"Time" in the DE domain means simulated time. The DE domain may be used in combination with other domains in Ptolemy, even if the other domains do not have a notion of simulated time. A given simulation, therefore, may involve several schedulers, some of which use a notion of simulated time, and some of which do not. There may also be more than one DE scheduler active in one simulation. The notion of time in the separate schedulers needs to be coordinated. This coordination is specific to the inner and outer domains of the wormhole. Important cases are described below.

SDF within DE

A common combination of domains pairs the SDF domain with the DE domain. There are two possible scenarios. If the SDF domain is inside the DE domain, as shown in figure
12-2, then the SDF subsystem appears to the DE system as a zero-delay block. Suppose, for example, that an event with time stamp
is available at the input to the SDF subsystem. Then when the DE scheduler reaches this time, it fires the SDF subsystem. The SDF subsystem runs the SDF scheduler through one iteration, consuming the input event. In response, it will typically produce one output event, and this output event will be given the time stamp

If the SDF subsystem in figure 12-2 is a multirate system, the effects are somewhat more subtle. First, a single event at the input may not be sufficient to cycle through one iteration of the SDF schedule. In this case, the SDF subsystem will simply return, having produced no output events. Only when enough input events have accumulated at the input will any output events be produced. Second, when output events are produced, more than one event may be produced. In the current implementation, all of the output events that are produced have the same time stamp. This may change in future implementations.

More care has to be taken when one wants an SDF subsystem to serve as a source star in a discrete-event domain. Recall that source stars in the DE domain have to schedule themselves. One solution is to create an SDF "source" subsystem that takes an input, and then connect a DE source to the input of the SDF wormhole. We are considering modifying the wormhole interface to support mixing sources from different domains automatically.

DE within SDF

The reverse scenario is where a DE subsystem is included within an SDF system. The key requirement, in this case, is that when the DE subsystem is fired, it must produce output events, since these will be expected by the SDF subsystem. A very simple example is shown in figure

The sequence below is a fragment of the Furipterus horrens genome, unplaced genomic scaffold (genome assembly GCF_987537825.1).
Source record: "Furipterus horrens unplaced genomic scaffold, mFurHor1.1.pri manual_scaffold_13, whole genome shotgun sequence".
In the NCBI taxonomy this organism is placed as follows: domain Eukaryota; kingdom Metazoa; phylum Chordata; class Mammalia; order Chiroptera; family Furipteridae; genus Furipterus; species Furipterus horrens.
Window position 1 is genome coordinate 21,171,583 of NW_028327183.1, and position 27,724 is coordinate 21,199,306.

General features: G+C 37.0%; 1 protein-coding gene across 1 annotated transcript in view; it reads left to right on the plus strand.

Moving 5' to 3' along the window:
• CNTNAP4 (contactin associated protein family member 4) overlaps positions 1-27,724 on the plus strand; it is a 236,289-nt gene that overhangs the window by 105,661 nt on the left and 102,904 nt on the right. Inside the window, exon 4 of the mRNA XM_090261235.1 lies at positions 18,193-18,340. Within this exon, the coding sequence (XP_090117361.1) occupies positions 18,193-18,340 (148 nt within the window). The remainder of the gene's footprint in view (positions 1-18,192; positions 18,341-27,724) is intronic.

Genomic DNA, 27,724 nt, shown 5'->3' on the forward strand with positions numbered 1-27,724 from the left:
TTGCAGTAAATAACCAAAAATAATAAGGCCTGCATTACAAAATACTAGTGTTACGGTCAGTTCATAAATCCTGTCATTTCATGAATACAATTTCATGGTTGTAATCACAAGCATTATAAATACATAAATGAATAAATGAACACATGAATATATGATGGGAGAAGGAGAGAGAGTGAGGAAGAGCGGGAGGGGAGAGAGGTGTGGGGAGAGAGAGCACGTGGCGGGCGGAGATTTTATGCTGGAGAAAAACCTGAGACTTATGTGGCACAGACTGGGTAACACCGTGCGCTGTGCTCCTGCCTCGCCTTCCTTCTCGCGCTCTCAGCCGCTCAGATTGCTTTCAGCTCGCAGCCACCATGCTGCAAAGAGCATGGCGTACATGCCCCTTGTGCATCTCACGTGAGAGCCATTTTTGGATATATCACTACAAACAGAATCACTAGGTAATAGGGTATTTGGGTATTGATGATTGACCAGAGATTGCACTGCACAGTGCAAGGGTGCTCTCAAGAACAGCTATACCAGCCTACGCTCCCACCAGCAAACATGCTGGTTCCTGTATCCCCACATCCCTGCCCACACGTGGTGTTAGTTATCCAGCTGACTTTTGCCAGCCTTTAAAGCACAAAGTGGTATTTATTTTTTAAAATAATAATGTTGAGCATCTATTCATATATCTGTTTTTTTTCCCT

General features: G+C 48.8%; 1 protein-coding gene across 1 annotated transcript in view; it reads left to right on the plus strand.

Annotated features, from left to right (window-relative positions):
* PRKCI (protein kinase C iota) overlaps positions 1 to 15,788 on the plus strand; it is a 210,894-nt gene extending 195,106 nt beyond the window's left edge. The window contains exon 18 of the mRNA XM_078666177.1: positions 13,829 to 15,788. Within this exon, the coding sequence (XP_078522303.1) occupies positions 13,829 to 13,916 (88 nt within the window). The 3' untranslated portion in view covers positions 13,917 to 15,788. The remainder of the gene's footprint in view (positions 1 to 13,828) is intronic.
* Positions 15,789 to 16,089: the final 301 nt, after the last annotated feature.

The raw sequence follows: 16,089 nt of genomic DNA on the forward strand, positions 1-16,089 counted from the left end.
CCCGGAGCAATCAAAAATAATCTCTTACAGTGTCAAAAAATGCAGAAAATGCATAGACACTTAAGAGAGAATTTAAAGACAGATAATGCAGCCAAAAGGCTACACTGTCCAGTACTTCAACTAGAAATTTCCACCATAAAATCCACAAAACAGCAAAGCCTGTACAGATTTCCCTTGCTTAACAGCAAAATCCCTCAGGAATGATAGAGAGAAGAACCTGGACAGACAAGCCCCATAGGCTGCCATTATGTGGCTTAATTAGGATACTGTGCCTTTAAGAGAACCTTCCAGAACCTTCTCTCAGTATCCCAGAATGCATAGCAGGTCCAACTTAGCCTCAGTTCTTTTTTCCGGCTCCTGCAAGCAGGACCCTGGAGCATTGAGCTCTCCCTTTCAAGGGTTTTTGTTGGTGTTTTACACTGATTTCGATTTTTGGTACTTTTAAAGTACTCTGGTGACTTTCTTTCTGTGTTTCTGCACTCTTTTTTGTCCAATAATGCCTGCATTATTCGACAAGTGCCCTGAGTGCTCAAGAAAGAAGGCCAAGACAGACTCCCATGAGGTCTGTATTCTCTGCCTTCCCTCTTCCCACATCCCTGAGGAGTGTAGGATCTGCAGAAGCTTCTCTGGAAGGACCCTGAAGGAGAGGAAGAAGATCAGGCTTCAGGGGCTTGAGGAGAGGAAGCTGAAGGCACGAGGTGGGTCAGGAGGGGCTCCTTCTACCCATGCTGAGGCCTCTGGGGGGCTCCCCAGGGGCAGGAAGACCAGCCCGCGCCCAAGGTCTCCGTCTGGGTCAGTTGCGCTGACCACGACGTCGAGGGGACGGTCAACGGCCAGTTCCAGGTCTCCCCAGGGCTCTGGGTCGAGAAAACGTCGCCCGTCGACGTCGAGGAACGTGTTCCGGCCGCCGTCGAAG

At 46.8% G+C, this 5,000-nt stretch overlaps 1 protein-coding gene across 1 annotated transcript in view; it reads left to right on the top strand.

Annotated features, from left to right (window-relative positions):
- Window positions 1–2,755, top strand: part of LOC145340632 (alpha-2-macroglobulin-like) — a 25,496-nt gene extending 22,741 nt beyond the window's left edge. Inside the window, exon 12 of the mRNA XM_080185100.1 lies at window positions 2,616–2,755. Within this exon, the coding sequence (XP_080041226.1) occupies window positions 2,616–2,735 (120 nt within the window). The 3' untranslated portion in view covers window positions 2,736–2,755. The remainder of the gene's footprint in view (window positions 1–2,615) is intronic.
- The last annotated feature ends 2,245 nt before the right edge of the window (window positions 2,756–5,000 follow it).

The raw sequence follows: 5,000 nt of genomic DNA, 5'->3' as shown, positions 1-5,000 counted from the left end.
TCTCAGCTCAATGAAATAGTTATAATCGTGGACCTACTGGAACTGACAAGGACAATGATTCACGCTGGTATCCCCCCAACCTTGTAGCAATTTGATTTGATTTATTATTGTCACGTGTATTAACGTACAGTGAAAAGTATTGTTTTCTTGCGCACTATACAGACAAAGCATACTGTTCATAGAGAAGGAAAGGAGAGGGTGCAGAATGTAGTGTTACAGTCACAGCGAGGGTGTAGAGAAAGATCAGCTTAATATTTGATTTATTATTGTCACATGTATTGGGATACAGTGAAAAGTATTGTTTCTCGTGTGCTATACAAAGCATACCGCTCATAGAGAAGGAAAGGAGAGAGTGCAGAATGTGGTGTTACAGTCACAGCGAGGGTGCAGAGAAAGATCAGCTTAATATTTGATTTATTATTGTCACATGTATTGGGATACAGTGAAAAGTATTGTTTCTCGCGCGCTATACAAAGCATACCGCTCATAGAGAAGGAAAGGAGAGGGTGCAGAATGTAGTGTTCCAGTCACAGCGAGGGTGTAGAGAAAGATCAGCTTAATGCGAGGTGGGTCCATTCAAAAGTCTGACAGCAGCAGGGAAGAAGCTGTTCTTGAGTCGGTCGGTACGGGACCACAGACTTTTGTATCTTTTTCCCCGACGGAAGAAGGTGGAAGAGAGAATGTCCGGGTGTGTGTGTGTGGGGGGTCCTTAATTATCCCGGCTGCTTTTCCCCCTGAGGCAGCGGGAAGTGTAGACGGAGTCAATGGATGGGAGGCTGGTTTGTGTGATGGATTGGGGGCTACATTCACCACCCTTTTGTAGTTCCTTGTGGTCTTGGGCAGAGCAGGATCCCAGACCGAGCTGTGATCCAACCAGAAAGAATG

12-3. The DE subsystem in the figure routes input events through a time delay. The events at the output of the time delay, however, will be events in the future. The Sampler star, therefore, is introduced to produce an output event at the current simulation time. This output event, therefore, is produced before the DE scheduler returns control to the output SDF scheduler.

The behavior shown in figure 12-3 may not be the desired behavior. The Sampler star, given an event on its control input (the bottom input), copies the most recent event from its data input (the left input) to the output. If there has been no input data event, then a zero-valued event is produced. There are many alternative ways to ensure that an output event is produced. For this reason, the mechanism for ensuring that this output event is produced is not built in. The user must understand the semantics of the interacting domains, and act accordingly.

Timed domains within timed domains

The DE domain is a timed domain. Suppose it contains another timed domain in a DE wormhole. In this case, the inner domain may need to be activated at a given point in simulated time even if there are no new events on its input portholes. Suppose, for instance, that the inner domain contains a clock that internally generates events at regular intervals. Then these events need to be processed at the appropriate time regardless of whether the inner system has any new external stimulus.

The mechanism for handling this situation is simple. When the internal domain is initialized or fired, it can, before returning, place itself on the event queue of the outer domain, much the same way that an event generator star would. This ensures that the inner event will be processed at the appropriate time in the overall chronology. Thus, when a timed domain sits within a timed domain wormhole, before returning control to the scheduler of the outer domain, it requests rescheduling at the time corresponding to the oldest time stamp on its event queue, if there is such an event.